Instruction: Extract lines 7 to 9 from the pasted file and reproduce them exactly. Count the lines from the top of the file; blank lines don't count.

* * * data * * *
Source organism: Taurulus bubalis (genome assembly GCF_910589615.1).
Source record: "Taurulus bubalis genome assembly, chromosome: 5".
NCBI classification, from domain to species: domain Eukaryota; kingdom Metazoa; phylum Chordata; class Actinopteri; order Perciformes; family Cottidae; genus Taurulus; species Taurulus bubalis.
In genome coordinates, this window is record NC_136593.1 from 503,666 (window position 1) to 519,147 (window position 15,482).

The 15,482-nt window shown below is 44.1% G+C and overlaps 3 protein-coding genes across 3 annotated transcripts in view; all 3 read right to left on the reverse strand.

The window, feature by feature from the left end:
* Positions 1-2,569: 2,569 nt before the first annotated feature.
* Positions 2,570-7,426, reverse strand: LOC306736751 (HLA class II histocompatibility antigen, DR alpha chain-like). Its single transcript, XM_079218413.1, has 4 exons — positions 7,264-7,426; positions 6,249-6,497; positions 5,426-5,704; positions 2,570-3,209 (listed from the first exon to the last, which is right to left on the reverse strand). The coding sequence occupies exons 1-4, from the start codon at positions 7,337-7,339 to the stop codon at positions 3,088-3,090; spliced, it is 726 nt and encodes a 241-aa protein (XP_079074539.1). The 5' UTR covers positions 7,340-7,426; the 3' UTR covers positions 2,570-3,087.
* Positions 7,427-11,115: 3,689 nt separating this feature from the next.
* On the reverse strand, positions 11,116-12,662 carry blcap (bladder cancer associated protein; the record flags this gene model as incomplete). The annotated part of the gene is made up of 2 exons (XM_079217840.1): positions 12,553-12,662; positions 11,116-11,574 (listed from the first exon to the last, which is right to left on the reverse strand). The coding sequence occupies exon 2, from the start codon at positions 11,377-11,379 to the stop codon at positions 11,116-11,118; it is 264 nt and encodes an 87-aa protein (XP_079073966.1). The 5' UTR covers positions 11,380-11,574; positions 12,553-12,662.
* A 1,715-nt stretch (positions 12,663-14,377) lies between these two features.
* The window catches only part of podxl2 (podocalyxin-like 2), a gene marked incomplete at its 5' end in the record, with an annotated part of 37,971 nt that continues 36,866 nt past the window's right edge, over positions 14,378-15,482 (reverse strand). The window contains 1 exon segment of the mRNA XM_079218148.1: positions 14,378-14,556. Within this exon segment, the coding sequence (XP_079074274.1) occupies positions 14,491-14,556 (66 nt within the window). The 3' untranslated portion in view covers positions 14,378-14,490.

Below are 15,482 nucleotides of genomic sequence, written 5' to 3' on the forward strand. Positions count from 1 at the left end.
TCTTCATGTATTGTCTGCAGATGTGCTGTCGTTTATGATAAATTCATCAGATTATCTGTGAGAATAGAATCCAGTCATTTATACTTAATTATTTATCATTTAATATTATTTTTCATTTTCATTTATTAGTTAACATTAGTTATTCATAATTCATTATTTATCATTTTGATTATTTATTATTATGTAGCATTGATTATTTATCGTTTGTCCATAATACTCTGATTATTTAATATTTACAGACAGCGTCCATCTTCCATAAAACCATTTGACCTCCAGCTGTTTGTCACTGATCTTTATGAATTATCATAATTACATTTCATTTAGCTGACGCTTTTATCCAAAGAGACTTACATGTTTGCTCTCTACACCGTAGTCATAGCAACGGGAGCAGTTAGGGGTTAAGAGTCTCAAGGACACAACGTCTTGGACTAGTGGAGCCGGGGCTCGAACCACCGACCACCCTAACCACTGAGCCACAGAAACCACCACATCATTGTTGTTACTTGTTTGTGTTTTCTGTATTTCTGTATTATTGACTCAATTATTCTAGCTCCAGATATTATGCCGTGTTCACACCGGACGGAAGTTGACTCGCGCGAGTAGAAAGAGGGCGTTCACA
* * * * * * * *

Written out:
* Positions 1-2,569: 2,569 nt before the first annotated feature.
* Positions 2,570-7,426, reverse strand: LOC306736751 (HLA class II histocompatibility antigen, DR alpha chain-like). Its single transcript, XM_079218413.1, has 4 exons — positions 7,264-7,426; positions 6,249-6,497; positions 5,426-5,704; positions 2,570-3,209 (listed from the first exon to the last, which is right to left on the reverse strand). The coding sequence occupies exons 1-4, from the start codon at positions 7,337-7,339 to the stop codon at positions 3,088-3,090; spliced, it is 726 nt and encodes a 241-aa protein (XP_079074539.1). The 5' UTR covers positions 7,340-7,426; the 3' UTR covers positions 2,570-3,087.
* Positions 7,427-11,115: 3,689 nt separating this feature from the next.